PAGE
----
sleep... We drove up another 10 km to take a hike in the forest the next day and saw some great birds,
trogans, parrots, and the cute but pesky plush crested jay.. a beautiful bird with a black head and back
with a iridescent blue eye line, and a cream colored chest . We decided to continue another 30km to a
small little town of San Francisco there was a campground there. What a drive, we were driving in fog,
and on the edges of cliffs that seemed to drop into a never ending abyss into the fog below... We had a
couple of deep water crossings and a couple of encounters with on coming traffic that had little room to
pass... We finally found the campground in San Francisco after asking an older gentleman at the local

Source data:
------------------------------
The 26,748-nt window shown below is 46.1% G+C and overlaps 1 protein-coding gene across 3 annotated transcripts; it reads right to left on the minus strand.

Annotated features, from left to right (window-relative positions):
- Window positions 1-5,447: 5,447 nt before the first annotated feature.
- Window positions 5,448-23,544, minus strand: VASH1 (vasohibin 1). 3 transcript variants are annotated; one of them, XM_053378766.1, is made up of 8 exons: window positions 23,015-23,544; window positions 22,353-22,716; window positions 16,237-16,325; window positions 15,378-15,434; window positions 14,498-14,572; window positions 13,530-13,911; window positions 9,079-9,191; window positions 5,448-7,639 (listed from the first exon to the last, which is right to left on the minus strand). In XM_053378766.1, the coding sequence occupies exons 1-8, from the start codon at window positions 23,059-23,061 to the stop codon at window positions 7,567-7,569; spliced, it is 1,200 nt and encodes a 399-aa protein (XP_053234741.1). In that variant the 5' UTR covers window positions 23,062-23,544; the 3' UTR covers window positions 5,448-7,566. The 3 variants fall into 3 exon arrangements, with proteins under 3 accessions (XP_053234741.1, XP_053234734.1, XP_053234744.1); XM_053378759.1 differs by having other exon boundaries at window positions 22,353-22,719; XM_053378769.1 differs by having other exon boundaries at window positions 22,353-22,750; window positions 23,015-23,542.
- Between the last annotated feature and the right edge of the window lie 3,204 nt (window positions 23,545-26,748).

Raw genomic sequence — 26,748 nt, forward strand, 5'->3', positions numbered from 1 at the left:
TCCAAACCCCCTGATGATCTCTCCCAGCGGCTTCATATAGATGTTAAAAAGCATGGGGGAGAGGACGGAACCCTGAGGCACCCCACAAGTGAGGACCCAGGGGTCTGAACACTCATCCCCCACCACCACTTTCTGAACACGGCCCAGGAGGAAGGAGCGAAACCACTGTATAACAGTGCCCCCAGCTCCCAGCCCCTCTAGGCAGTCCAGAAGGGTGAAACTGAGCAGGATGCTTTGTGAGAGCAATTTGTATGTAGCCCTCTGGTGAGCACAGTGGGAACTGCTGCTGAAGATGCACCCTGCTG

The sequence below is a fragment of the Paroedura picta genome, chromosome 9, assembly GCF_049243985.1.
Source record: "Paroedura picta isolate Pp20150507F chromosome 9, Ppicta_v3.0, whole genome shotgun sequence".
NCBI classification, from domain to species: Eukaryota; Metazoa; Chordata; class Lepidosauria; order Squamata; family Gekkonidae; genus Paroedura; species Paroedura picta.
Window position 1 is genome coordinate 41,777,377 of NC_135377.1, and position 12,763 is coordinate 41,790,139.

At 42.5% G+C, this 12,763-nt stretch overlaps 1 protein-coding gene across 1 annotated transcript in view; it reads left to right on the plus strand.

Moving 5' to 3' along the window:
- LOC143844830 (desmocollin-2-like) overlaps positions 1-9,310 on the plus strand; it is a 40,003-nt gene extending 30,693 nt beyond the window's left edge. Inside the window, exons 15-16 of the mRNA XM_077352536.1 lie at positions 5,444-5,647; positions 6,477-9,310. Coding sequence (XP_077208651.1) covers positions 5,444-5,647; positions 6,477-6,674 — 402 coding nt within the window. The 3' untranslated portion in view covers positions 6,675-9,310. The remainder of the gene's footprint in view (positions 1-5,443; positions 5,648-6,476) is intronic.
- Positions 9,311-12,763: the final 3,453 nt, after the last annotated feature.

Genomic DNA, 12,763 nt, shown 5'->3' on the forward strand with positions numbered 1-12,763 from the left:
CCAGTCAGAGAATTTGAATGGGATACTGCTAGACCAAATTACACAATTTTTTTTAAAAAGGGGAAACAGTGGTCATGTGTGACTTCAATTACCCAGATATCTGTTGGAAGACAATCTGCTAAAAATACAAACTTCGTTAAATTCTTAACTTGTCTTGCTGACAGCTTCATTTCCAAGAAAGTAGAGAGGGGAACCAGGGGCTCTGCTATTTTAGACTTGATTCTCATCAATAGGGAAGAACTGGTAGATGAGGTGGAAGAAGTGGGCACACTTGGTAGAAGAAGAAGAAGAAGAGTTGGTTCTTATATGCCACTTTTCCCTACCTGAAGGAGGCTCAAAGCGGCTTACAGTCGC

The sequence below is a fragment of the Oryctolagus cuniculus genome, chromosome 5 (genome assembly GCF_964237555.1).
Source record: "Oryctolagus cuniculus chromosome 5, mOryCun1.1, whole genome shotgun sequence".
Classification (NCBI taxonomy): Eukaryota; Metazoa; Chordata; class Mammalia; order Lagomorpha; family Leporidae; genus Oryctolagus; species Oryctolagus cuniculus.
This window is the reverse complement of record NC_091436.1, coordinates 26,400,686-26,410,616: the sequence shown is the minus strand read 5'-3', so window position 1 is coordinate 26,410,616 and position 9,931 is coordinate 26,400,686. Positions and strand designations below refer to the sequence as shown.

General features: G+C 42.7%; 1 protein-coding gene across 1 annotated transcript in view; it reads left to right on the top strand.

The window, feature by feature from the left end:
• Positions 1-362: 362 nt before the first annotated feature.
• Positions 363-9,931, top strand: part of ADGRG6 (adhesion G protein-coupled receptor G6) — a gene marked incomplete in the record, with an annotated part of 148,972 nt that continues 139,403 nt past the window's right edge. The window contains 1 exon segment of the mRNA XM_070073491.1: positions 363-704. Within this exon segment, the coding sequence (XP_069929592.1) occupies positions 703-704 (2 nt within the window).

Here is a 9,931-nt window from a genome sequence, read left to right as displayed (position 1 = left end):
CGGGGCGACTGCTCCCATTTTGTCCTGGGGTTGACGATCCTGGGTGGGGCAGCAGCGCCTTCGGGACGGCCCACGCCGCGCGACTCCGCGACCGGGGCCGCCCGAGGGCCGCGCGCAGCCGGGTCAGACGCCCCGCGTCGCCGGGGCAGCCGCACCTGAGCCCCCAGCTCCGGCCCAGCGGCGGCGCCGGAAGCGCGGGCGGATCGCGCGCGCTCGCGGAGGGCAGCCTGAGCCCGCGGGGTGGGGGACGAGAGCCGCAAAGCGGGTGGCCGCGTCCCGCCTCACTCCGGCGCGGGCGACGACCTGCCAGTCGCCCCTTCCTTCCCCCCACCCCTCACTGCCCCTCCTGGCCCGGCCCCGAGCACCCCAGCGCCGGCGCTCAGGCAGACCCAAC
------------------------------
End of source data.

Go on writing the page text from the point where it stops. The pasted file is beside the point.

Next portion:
store where it was... It was of course, next to the cemetery on a very questionable road... We just fit into
the entrance and set up camp overlooking the little town... Parrots, toucans, and a bunch of flycatchers
were active as we drank our Melbeck to a good day of travel.. When the fog lifted just before the sun
sat across the valley from the town was a beautiful water fall on red rocks , this was quite an
The next day we drove out and found that we had lost our gerry gas can.. Karla thinks that it was
stolen and I think the ripio got it... we will never know. For sure it was gone... but I still had all the
parts to the rack that would fit another can if I could find one...
We finally got our insurance paper work and began our trip across the Chaco... glad it had been cool
the last couple of days which made the trip tolerable. Our first stop after driving almost all day was to
find a National park that was in the Dry Chaco, called Copa.. We found the office of the administration